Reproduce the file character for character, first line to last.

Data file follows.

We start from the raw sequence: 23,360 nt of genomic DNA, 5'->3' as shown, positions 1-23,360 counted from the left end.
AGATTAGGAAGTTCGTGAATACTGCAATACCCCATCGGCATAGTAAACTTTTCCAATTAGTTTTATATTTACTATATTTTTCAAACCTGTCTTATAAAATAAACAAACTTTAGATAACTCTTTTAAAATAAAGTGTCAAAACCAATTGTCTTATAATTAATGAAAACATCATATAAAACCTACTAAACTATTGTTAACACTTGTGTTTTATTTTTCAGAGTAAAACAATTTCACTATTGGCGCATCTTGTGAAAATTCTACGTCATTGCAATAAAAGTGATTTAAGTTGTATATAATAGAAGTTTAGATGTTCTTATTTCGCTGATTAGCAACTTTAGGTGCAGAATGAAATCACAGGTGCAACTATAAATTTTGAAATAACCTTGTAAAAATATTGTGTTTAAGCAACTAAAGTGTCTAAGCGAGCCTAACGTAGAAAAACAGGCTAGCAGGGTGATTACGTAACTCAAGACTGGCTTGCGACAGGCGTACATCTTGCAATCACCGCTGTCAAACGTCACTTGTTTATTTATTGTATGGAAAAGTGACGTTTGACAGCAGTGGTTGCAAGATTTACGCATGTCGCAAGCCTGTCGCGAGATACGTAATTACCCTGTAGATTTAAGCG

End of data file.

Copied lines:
We start from the raw sequence: 23,360 nt of genomic DNA, 5'->3' as shown, positions 1-23,360 counted from the left end.
AGATTAGGAAGTTCGTGAATACTGCAATACCCCATCGGCATAGTAAACTTTTCCAATTAGTTTTATATTTACTATATTTTTCAAACCTGTCTTATAAAATAAACAAACTTTAGATAACTCTTTTAAAATAAAGTGTCAAAACCAATTGTCTTATAATTAATGAAAACATCATATAAAACCTACTAAACTATTGTTAACACTTGTGTTTTATTTTTCAGAGTAAAACAATTTCACTATTGGCGCATCTTGTGAAAATTCTACGTCATTGCAATAAAAGTGATTTAAGTTGTATATAATAGAAGTTTAGATGTTCTTATTTCGCTGATTAGCAACTTTAGGTGCAGAATGAAATCACAGGTGCAACTATAAATTTTGAAATAACCTTGTAAAAATATTGTGTTTAAGCAACTAAAGTGTCTAAGCGAGCCTAACGTAGAAAAACAGGCTAGCAGGGTGATTACGTAACTCAAGACTGGCTTGCGACAGGCGTACATCTTGCAATCACCGCTGTCAAACGTCACTTGTTTATTTATTGTATGGAAAAGTGACGTTTGACAGCAGTGGTTGCAAGATTTACGCATGTCGCAAGCCTGTCGCGAGATACGTAATTACCCTGTAGATTTAAGCG